When green infrastructure is displaced to accommodate the increasing population density within cities the repercussions may include extreme climate change events such as air pollution, droughts, floods, and public health issues. Buhle Ndweni explores some solutions to climate change.

As cities continue to experience the "urban heat island" effect and little action is taken to adapt to climate change, this is likely to have consequences on population health and also have a negative effect on infrastructure and service delivery. This is according to the Green Infrastructures in South Africa Cities report that focuses on three South African cities − Cape Town, Johannesburg, and Mangaung – highlighting the importance of local government developing climate change adaptation and mitigation strategies for more climate-resilient cities.

Green infrastructure is a mix of constructed and natural green spaces and ecosystems or cities that integrate vegetation within their designs. These may include parks or green spaces with original or planted indigenous trees, grasslands,or woodlands.

These ecosystems often help regulate temperatures, supply provisions like food, offer recreational support such as parks, and provide a habitat for animals displaced from their natural environment by high-rise buildings. Trees provide clean oxygen for residents while also lowering temperatures by providing shade, especially on paved surfaces.

Dr. Johan Enqvist is a senior research officer in sustainability science with expertise in urban social-ecological systems at the University of Cape Town’s African Climate & Development Initiative (ACDI) and is also a researcher at Stockholm University. One of the projects he is working on delved beyond Cap Town's so-called Day Zero, investigating the ongoing water accessibility issues in low-income areas and informal settlements in Cape Town.

He says that South Africa faces key challenges like rising temperatures and changing weather patterns that result in flooding or droughts.

“We are entering a more unpredictable era. Our cities are built to cope with certain environmental variations (in heat, precipitation, storms)," he says.

“When the climate changes, the risk of overburdening the infrastructure becomes higher. Preparing for any eventuality is very costly, so the cheapest option is to minimise climate change by reducing greenhouse gas emissions.”

Climate change seen through the water crisis

Some climate change is already underway, which requires adaptation to minimise further emissions in cities and surrounding communities. UCT’s ACDI research has been looking at the impact on climate change through the lens of water crises like floods and droughts.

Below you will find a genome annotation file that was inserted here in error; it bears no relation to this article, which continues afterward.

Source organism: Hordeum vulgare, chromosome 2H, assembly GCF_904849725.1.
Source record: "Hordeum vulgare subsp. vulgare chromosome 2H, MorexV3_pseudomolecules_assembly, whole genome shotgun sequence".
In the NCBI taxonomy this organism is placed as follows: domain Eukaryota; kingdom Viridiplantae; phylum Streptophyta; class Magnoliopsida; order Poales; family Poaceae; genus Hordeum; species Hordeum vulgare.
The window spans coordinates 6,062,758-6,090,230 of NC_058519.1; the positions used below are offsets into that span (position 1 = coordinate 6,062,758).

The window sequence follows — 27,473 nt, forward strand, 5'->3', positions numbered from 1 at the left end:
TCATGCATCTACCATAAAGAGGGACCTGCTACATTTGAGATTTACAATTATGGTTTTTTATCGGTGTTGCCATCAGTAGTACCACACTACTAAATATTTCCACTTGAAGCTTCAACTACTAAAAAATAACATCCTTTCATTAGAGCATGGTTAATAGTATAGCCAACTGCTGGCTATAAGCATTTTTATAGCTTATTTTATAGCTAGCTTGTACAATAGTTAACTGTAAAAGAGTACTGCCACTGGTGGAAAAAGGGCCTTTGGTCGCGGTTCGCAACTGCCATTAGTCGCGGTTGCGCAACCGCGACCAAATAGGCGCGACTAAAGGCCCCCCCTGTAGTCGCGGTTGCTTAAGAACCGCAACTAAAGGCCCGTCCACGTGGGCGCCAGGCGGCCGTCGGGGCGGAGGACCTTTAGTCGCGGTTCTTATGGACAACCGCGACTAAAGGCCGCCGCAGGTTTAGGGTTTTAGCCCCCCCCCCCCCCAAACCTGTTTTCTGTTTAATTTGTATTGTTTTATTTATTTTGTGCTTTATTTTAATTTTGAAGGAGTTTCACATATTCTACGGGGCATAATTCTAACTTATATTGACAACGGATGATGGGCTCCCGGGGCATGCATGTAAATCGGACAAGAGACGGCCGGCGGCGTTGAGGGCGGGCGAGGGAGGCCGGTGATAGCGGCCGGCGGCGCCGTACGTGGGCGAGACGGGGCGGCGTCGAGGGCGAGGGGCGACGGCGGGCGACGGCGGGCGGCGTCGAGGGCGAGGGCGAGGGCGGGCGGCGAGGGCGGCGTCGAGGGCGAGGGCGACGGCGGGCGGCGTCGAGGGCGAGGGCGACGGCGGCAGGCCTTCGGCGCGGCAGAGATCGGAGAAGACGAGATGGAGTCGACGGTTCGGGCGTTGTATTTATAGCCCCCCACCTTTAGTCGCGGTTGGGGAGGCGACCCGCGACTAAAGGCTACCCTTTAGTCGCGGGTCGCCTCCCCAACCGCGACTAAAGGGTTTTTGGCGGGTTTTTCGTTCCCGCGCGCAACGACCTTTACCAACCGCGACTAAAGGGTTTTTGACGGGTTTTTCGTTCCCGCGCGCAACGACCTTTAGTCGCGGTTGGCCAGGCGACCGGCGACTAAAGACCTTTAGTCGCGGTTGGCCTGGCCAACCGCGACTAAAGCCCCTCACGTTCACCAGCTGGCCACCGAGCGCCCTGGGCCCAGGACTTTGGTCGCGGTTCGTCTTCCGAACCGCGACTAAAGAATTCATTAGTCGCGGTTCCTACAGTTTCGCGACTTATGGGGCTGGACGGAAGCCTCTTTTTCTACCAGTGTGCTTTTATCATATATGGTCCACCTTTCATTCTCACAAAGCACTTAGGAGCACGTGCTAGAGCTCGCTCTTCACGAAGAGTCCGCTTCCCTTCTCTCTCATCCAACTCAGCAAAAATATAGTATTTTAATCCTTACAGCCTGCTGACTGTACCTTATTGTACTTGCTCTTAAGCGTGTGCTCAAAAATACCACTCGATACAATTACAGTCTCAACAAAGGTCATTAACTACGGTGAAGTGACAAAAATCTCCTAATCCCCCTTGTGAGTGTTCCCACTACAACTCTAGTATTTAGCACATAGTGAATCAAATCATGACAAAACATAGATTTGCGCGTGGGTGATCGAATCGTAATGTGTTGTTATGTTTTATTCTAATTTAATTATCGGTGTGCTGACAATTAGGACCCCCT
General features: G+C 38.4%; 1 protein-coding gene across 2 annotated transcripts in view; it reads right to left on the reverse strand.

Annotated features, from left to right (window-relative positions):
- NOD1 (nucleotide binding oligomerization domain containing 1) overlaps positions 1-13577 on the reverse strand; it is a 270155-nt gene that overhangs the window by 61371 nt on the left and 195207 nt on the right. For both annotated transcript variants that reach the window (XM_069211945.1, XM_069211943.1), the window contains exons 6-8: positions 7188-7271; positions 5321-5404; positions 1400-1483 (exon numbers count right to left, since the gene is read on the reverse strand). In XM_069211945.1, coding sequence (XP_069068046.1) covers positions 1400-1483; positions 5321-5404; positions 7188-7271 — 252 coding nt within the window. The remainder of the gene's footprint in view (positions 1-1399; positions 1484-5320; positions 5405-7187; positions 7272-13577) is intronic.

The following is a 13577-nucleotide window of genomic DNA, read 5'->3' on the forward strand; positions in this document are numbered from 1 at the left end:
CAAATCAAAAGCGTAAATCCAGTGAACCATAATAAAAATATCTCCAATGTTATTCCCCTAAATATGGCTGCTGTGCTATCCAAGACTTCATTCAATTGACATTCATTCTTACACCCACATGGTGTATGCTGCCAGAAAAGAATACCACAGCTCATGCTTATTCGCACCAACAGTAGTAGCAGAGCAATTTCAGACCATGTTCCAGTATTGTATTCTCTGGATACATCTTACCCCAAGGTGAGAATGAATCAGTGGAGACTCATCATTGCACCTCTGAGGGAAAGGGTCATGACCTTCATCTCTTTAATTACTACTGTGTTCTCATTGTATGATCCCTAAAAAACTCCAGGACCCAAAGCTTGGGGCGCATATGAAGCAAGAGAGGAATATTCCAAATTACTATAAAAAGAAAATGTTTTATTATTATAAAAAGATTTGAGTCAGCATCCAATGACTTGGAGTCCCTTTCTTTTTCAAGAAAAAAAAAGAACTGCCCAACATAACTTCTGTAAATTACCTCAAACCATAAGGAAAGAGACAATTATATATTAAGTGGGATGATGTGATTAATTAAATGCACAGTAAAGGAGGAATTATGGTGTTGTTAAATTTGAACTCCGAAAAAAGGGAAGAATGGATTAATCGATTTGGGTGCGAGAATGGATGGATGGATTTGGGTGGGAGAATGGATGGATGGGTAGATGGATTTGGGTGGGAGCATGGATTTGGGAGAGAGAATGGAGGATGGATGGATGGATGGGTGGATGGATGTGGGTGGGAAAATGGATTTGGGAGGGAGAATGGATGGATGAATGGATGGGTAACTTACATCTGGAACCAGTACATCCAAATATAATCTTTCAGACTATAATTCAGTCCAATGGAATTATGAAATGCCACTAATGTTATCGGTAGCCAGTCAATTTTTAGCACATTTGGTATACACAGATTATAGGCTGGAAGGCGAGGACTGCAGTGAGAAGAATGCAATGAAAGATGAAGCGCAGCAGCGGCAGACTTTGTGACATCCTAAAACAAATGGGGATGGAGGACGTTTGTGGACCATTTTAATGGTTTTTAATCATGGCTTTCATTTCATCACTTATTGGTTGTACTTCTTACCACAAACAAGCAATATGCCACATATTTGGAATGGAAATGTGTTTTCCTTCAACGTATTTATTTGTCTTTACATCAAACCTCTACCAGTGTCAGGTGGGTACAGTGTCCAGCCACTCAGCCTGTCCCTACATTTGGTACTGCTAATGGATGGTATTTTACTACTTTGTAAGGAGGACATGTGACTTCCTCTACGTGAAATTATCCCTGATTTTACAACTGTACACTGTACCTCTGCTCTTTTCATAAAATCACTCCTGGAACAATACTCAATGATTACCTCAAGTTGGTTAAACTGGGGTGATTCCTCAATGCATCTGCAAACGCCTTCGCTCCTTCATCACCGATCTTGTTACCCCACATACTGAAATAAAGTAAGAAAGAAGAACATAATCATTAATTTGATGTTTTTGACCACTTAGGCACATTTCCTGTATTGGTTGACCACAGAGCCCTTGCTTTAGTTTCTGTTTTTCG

One project that ACDI urban climate adaptation research fellow Dr. Anna Taylor and Dr. Enqvist are researching is water-stressed cities (WSC). The project is focused on how four main African cities − Cape Town, Dodoma, Lagos, and Windhoek − deal with drought risk and water stresses; in particular, how groundwater is used as an adaptation strategy to augment surface water supplies from rivers and dams.

Dr. Enqvist says adaptation strategies depend on the type of climate impact being sought. For instance, water shortage can require clearing of invasive alien vegetation from watersheds to enable dams to fill up more easily, worsened heatwaves can be mitigated by planting more trees in city streets, while storm surge and flooding that threaten coastal areas can be prevented by changing building permits for safety buffers to be incorporated along coastlines and rivers.

“Very importantly, especially for South Africa, we also need to consider inequality in climate adaptation. Cape Town’s apartheid legacy has left many people in low-income areas living on the Cape Flats, which is more prone to winter flooding than the slopes of Table Mountain,” says Dr. Enqvist.

But how is South Africa faring on the implementation of green infrastructure policies? According to Dr. Taylor, South African policies around climate change in urban areas are not being implemented fast enough. “It can be accelerated with more resourcing, stronger political will, more inclusive planning and implementation, better learning from experiments and innovative practices,” she says.

How to achieve greener cities

Dr. Taylor says it’s possible to have sustainable green cities but points out that there isn’t an existing blueprint for green cities to follow.

“It will require pretty radical changes to how our cities currently function. We have to experiment and work out what combination of factors can work well in each context.

“We know it will include rehabilitating the functioning of wetlands, rivers, estuaries and dunes, with associated work opportunities. It includes architecting buildings to use less concrete, regulate temperature better and absorb more water,” says Dr Taylor. 

She adds that this will require reconfiguring urban spaces to reduce the use of motorised transport, meaning residents must live, work, school, shop, and access services in closer proximity to their homes, which will need a well-connected public transportation system.